28 Apr 2014, 06:22 PM Reply Like
  • Dampflok
    , contributor
    Comments (1066) | Send Message
    Nate, the buy-back will not protect the stock from going down to zero, unless all stock is bought, i.e. the co. is going private. Otherwise the price of any remaining stock will aways depend on what a buyer is willing to pay for it. Fact is that HLF under the buy-back is mostly helping executives to cash in their holdings without having to offer their stock in the market. In other words, the directors are cashing in and disconnect their personal fortunes from the fate of Herbalife already.The joke is, the money that was borrowed for the buy-back came from the sale of convertible bonds, i.e. debt that is convertible into stock again. If you really want to go private you have to retire that debt also!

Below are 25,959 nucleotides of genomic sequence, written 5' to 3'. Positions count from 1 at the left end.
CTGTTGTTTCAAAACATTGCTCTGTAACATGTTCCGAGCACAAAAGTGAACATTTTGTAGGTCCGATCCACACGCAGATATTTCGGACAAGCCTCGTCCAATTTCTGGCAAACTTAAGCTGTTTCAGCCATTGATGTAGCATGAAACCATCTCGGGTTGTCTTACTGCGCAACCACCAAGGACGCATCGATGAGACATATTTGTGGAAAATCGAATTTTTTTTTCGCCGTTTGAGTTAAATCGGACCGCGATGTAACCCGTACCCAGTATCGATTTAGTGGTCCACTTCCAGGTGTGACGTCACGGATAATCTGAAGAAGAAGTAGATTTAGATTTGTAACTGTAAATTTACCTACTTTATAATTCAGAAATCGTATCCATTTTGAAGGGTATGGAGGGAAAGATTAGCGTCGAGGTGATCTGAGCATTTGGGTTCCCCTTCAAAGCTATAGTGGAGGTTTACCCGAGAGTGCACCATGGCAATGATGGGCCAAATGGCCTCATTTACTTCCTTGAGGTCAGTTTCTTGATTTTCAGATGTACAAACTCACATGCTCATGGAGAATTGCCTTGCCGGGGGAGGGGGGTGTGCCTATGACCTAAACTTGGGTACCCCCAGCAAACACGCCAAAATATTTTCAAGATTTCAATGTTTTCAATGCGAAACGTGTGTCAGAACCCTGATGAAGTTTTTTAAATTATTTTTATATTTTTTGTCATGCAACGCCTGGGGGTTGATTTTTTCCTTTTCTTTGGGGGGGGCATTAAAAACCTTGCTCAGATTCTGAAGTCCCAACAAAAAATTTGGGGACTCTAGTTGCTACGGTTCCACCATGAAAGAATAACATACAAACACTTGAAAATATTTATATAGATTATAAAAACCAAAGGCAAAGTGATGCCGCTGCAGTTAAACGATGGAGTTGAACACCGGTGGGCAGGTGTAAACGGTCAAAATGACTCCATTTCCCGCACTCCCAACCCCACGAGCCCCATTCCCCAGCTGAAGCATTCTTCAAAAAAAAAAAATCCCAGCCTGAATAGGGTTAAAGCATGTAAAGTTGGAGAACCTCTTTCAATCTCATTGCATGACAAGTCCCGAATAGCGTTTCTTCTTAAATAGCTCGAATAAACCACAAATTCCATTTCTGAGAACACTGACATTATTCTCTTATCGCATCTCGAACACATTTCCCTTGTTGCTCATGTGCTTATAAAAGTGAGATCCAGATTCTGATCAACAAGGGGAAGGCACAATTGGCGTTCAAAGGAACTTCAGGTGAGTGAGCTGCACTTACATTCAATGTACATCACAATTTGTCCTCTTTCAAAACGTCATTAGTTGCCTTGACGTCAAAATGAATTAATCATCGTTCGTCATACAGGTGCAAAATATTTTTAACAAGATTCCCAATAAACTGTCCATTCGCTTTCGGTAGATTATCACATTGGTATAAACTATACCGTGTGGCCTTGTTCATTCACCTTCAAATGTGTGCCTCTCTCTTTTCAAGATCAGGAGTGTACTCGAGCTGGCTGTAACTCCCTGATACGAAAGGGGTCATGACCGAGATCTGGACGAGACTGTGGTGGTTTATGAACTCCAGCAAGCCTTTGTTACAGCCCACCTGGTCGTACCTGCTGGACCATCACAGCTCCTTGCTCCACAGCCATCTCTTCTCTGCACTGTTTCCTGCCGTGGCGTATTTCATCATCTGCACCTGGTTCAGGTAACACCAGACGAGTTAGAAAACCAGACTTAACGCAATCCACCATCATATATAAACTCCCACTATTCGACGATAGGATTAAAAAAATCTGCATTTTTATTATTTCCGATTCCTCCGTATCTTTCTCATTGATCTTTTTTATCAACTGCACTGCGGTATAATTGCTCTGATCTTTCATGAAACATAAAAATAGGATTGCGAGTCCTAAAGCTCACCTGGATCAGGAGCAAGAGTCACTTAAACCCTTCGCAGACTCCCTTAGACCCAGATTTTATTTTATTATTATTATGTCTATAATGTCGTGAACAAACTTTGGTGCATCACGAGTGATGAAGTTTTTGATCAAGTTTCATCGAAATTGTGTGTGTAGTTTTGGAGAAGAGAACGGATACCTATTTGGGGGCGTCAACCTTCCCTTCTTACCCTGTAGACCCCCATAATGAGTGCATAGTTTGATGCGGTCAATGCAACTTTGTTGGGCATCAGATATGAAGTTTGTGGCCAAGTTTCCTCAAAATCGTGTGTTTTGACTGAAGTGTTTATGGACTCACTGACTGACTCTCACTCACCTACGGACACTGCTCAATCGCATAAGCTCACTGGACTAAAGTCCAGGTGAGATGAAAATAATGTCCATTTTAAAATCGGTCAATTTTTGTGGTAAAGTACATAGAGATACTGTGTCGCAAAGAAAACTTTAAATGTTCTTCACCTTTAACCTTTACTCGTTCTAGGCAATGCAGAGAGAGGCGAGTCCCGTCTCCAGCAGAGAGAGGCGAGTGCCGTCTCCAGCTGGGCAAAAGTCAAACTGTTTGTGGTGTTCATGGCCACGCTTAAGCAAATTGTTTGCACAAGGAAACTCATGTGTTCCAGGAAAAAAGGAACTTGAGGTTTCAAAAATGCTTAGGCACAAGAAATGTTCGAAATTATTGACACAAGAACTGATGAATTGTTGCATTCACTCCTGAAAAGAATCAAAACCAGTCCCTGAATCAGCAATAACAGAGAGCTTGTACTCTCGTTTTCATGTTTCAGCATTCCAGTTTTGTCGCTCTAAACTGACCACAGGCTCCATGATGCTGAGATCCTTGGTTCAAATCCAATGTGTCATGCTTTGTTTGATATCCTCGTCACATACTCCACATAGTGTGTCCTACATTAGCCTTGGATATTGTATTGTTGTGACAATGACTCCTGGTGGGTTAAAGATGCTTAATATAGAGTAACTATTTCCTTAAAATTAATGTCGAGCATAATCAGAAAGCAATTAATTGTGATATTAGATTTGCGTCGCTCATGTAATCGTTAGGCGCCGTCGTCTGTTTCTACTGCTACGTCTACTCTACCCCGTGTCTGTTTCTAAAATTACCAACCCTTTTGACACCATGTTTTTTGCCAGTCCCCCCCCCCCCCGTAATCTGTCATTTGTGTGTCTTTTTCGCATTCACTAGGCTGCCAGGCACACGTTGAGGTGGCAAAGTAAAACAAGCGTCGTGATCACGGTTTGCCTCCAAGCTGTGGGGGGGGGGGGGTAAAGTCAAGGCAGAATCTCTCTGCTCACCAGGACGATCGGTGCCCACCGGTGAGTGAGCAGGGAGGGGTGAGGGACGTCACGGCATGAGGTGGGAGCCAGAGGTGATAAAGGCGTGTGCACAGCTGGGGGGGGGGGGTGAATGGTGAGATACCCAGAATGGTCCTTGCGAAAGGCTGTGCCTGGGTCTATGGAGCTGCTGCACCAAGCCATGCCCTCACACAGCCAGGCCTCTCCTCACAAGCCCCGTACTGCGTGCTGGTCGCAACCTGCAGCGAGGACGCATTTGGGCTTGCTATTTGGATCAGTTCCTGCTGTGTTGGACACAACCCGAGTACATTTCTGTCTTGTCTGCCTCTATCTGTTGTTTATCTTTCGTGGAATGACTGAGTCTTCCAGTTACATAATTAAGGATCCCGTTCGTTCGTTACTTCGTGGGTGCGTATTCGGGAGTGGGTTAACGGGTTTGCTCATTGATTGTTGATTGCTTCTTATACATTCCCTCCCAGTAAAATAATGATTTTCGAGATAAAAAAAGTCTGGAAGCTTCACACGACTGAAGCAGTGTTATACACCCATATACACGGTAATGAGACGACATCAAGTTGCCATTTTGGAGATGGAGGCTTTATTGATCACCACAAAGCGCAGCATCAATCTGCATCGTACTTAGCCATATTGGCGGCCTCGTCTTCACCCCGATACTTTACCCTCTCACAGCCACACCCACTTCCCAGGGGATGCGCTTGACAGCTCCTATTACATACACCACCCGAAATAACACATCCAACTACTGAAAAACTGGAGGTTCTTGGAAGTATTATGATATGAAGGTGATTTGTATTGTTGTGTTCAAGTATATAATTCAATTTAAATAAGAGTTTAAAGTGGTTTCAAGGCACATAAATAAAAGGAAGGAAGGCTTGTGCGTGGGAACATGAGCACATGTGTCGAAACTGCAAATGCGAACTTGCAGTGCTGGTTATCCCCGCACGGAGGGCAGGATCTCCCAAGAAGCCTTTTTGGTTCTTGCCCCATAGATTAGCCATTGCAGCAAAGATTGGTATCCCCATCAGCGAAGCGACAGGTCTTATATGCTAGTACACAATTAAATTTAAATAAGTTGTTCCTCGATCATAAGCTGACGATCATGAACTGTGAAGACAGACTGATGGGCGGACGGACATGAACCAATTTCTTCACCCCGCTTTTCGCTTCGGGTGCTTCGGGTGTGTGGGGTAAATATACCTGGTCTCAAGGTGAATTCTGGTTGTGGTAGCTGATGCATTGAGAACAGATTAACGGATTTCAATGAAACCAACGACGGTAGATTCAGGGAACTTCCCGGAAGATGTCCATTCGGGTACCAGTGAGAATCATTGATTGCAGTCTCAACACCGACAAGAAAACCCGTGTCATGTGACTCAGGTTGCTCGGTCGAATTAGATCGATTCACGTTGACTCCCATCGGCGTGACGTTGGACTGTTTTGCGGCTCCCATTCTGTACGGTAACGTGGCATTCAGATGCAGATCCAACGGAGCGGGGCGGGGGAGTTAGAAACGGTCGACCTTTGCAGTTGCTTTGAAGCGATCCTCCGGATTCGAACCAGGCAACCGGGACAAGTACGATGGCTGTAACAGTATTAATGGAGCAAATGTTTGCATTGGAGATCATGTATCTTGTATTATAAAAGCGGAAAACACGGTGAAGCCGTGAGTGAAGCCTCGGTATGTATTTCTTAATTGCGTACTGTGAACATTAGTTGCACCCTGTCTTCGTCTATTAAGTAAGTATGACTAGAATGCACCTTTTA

28 Apr 2014, 06:33 PM Reply Like
  • Nate Acreman
    , contributor
    Comments (87) | Send Message
    I think saying that executives are the ones selling the stock is a bit presumptuous. I do believe that this is a means for the company to protect itself. I will concede the point I made about preventing stock from going to zero, as I was clearly wrong. It does however keep stock prices up.
    28 Apr 2014, 08:32 PM Reply Like
  • shakazoid
    , contributor
    Comments (248) | Send Message
    Here's a good perspective on this on bloomberg.
    "Or another comparison: Net income over the past 15 months totals about $650 million; cash flow from operations was a little under $1 billion. Throw in the $297.4 million that Herbalife spent on share repurchase last year, and you get over $1.3 billion of share repurchases and related transactions in the last 16 months, well ahead of operating cash flow and more than double net income. Herbalife is funneling money to shareholders faster than it can make it."
    28 Apr 2014, 06:38 PM Reply Like
  • june1234
    , contributor
    Comments (3527) | Send Message
    Need cash for lawyers
    29 Apr 2014, 08:03 AM Reply Like